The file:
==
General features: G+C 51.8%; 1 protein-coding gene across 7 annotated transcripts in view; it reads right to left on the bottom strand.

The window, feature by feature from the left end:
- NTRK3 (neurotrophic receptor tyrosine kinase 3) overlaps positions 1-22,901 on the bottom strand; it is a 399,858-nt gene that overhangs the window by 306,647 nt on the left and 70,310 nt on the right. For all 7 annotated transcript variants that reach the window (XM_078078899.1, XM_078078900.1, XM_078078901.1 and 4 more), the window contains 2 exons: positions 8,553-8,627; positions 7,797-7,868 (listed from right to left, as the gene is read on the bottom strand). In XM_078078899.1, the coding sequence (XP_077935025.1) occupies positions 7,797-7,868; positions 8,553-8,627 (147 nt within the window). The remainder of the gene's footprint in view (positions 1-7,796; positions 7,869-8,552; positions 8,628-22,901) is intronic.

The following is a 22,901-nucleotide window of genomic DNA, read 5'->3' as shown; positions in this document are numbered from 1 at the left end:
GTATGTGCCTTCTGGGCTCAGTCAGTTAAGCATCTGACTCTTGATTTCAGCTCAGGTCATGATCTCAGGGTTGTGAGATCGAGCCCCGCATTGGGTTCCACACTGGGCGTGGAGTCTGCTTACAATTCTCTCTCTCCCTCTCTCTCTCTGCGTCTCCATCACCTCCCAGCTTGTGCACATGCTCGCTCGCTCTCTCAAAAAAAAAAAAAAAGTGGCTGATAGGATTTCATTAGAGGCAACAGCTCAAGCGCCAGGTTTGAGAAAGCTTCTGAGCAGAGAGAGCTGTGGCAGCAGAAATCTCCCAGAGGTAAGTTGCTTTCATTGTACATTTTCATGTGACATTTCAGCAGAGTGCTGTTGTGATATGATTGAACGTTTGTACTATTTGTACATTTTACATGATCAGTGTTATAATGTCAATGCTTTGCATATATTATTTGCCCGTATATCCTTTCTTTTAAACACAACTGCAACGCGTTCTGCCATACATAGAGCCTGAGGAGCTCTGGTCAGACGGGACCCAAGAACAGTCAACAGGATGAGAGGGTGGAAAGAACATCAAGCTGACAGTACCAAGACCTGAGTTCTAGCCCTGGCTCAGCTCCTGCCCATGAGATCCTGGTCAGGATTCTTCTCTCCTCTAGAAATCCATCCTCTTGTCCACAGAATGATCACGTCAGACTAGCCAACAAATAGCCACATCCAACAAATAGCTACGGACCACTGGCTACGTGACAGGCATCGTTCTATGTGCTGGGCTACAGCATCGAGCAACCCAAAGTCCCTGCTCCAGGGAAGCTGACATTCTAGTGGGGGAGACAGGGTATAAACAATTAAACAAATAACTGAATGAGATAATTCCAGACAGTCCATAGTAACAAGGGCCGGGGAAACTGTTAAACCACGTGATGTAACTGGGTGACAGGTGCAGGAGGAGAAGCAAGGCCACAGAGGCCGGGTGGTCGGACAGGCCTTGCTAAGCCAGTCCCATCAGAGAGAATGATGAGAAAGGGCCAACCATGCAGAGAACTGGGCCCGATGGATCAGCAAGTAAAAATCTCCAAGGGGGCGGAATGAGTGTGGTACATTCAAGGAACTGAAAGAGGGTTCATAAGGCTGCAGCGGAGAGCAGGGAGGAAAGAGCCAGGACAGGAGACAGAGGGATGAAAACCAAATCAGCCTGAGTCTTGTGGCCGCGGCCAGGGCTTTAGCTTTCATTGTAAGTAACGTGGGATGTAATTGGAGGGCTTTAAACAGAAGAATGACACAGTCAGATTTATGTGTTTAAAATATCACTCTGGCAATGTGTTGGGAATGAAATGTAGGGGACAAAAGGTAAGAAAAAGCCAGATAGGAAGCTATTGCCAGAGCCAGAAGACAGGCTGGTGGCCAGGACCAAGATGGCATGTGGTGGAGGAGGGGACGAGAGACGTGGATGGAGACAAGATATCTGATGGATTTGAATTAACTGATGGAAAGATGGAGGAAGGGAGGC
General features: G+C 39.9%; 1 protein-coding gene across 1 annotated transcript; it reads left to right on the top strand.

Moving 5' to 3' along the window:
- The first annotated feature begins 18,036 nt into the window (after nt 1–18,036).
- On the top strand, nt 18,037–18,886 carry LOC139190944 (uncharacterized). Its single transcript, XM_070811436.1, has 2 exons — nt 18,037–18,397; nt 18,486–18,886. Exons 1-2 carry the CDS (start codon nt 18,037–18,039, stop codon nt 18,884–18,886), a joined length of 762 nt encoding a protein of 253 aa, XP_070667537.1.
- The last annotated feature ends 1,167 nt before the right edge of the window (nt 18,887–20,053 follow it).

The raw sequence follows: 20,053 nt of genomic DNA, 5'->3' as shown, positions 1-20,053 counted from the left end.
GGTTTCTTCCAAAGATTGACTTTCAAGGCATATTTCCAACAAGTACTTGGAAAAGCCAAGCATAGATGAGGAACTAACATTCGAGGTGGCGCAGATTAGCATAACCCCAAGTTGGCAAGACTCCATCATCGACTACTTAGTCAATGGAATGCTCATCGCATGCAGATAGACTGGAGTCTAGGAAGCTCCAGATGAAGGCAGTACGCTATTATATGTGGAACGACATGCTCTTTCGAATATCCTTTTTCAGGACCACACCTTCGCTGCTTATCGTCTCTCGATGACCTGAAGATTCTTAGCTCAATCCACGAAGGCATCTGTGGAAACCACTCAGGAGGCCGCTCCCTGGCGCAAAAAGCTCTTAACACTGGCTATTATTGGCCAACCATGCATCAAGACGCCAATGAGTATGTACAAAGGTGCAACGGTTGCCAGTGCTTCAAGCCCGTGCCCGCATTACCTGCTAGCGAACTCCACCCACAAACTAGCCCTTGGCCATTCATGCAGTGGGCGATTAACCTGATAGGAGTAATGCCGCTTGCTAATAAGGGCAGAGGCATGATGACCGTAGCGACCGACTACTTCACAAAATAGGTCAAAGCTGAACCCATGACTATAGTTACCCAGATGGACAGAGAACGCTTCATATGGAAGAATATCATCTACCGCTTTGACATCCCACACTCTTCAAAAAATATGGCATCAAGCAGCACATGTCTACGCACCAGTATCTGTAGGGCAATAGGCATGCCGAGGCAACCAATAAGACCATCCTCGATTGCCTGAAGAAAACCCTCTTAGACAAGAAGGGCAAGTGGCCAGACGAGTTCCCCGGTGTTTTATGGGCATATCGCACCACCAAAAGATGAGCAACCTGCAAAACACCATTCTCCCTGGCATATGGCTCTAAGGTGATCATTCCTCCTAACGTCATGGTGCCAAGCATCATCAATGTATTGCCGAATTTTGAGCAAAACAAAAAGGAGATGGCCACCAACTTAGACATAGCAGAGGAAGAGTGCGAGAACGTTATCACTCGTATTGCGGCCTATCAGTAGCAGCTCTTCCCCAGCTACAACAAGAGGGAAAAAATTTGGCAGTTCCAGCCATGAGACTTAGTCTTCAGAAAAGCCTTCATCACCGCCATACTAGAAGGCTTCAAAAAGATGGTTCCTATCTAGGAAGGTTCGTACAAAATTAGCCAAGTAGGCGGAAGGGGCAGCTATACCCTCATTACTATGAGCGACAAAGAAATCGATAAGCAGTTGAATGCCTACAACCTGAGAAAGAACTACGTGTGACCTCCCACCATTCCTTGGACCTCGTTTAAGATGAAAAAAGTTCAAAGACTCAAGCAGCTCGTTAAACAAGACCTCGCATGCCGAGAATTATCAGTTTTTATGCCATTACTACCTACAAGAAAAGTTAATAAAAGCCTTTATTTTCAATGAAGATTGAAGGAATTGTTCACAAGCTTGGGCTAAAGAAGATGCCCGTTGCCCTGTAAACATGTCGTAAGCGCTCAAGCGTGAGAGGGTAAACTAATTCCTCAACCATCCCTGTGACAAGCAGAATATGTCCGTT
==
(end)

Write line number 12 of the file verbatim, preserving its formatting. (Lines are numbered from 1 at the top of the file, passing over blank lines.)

GGTTTCTTCCAAAGATTGACTTTCAAGGCATATTTCCAACAAGTACTTGGAAAAGCCAAGCATAGATGAGGAACTAACATTCGAGGTGGCGCAGATTAGCATAACCCCAAGTTGGCAAGACTCCATCATCGACTACTTAGTCAATGGAATGCTCATCGCATGCAGATAGACTGGAGTCTAGGAAGCTCCAGATGAAGGCAGTACGCTATTATATGTGGAACGACATGCTCTTTCGAATATCCTTTTTCAGGACCACACCTTCGCTGCTTATCGTCTCTCGATGACCTGAAGATTCTTAGCTCAATCCACGAAGGCATCTGTGGAAACCACTCAGGAGGCCGCTCCCTGGCGCAAAAAGCTCTTAACACTGGCTATTATTGGCCAACCATGCATCAAGACGCCAATGAGTATGTACAAAGGTGCAACGGTTGCCAGTGCTTCAAGCCCGTGCCCGCATTACCTGCTAGCGAACTCCACCCACAAACTAGCCCTTGGCCATTCATGCAGTGGGCGATTAACCTGATAGGAGTAATGCCGCTTGCTAATAAGGGCAGAGGCATGATGACCGTAGCGACCGACTACTTCACAAAATAGGTCAAAGCTGAACCCATGACTATAGTTACCCAGATGGACAGAGAACGCTTCATATGGAAGAATATCATCTACCGCTTTGACATCCCACACTCTTCAAAAAATATGGCATCAAGCAGCACATGTCTACGCACCAGTATCTGTAGGGCAATAGGCATGCCGAGGCAACCAATAAGACCATCCTCGATTGCCTGAAGAAAACCCTCTTAGACAAGAAGGGCAAGTGGCCAGACGAGTTCCCCGGTGTTTTATGGGCATATCGCACCACCAAAAGATGAGCAACCTGCAAAACACCATTCTCCCTGGCATATGGCTCTAAGGTGATCATTCCTCCTAACGTCATGGTGCCAAGCATCATCAATGTATTGCCGAATTTTGAGCAAAACAAAAAGGAGATGGCCACCAACTTAGACATAGCAGAGGAAGAGTGCGAGAACGTTATCACTCGTATTGCGGCCTATCAGTAGCAGCTCTTCCCCAGCTACAACAAGAGGGAAAAAATTTGGCAGTTCCAGCCATGAGACTTAGTCTTCAGAAAAGCCTTCATCACCGCCATACTAGAAGGCTTCAAAAAGATGGTTCCTATCTAGGAAGGTTCGTACAAAATTAGCCAAGTAGGCGGAAGGGGCAGCTATACCCTCATTACTATGAGCGACAAAGAAATCGATAAGCAGTTGAATGCCTACAACCTGAGAAAGAACTACGTGTGACCTCCCACCATTCCTTGGACCTCGTTTAAGATGAAAAAAGTTCAAAGACTCAAGCAGCTCGTTAAACAAGACCTCGCATGCCGAGAATTATCAGTTTTTATGCCATTACTACCTACAAGAAAAGTTAATAAAAGCCTTTATTTTCAATGAAGATTGAAGGAATTGTTCACAAGCTTGGGCTAAAGAAGATGCCCGTTGCCCTGTAAACATGTCGTAAGCGCTCAAGCGTGAGAGGGTAAACTAATTCCTCAACCATCCCTGTGACAAGCAGAATATGTCCGTT